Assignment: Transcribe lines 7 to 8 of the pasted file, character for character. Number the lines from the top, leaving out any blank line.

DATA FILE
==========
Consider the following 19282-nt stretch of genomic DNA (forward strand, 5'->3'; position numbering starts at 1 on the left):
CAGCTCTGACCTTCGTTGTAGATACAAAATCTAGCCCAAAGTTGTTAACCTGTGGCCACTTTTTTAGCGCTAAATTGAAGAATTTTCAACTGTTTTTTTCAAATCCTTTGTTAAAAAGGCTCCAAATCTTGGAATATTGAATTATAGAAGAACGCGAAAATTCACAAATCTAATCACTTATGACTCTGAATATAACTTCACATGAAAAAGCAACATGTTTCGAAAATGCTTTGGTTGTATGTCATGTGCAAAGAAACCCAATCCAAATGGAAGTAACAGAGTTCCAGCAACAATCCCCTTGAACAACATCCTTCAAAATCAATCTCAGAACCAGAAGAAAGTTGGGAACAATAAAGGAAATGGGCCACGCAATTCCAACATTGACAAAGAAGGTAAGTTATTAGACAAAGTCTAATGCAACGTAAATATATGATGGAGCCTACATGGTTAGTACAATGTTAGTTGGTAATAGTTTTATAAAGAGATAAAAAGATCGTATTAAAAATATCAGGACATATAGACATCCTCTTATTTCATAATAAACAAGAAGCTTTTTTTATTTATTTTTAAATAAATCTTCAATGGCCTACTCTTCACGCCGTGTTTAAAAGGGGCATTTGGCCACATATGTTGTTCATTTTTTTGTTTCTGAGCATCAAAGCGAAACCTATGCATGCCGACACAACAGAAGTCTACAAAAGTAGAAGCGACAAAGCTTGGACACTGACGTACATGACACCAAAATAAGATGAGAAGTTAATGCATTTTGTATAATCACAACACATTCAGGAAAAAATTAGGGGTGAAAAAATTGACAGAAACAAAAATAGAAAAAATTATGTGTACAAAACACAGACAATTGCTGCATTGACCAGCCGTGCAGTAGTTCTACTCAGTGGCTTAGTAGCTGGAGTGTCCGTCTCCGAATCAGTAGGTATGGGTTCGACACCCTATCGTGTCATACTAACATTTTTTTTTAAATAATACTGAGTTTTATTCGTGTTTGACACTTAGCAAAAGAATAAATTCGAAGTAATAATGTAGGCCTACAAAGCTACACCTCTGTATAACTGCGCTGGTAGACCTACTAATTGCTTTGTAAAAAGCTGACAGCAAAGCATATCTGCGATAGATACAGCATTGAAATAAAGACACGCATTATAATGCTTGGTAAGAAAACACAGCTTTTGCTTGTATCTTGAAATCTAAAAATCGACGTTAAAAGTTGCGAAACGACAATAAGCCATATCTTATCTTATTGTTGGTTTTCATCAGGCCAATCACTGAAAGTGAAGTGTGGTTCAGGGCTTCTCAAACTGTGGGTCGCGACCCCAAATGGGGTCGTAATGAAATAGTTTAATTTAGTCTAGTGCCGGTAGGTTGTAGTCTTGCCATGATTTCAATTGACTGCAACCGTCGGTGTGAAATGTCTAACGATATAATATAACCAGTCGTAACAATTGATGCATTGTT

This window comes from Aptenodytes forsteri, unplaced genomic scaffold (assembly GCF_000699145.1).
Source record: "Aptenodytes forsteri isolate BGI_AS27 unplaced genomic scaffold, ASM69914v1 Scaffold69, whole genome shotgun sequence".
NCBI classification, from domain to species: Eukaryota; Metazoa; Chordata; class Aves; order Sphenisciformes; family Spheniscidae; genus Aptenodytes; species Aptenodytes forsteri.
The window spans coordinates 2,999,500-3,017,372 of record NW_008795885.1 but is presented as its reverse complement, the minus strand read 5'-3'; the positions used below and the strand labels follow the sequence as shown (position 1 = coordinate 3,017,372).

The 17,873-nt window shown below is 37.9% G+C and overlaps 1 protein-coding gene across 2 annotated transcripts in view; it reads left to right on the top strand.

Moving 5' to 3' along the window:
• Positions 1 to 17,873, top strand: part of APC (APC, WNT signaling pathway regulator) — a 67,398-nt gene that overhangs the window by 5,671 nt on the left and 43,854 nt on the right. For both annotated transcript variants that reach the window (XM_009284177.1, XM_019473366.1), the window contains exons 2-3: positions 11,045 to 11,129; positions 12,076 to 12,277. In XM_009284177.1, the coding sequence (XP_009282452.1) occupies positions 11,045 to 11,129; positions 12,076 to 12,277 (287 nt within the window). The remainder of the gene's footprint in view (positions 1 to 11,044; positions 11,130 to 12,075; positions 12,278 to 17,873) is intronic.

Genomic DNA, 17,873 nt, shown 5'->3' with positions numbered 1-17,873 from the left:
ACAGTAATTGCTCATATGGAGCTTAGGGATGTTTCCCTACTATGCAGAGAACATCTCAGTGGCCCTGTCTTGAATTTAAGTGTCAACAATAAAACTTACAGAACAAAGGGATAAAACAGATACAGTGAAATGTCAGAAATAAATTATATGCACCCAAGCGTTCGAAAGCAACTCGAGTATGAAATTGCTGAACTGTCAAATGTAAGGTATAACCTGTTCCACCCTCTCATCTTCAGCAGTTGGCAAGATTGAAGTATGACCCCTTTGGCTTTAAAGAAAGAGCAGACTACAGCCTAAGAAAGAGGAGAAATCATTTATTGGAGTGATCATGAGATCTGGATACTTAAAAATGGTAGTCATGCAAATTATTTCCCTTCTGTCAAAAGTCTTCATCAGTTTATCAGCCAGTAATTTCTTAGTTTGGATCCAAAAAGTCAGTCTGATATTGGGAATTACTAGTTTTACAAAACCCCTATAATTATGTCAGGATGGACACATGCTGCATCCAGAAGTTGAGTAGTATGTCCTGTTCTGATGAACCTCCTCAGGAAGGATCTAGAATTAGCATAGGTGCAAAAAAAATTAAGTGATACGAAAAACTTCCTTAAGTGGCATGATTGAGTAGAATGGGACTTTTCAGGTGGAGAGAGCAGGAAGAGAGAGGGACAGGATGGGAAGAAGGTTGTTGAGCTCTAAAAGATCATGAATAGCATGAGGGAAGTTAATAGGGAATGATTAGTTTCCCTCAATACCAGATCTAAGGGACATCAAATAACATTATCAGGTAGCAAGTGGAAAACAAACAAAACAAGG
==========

The 17,873-nt window shown below is 37.9% G+C and overlaps 1 protein-coding gene across 2 annotated transcripts in view; it reads left to right on the top strand.

Moving 5' to 3' along the window: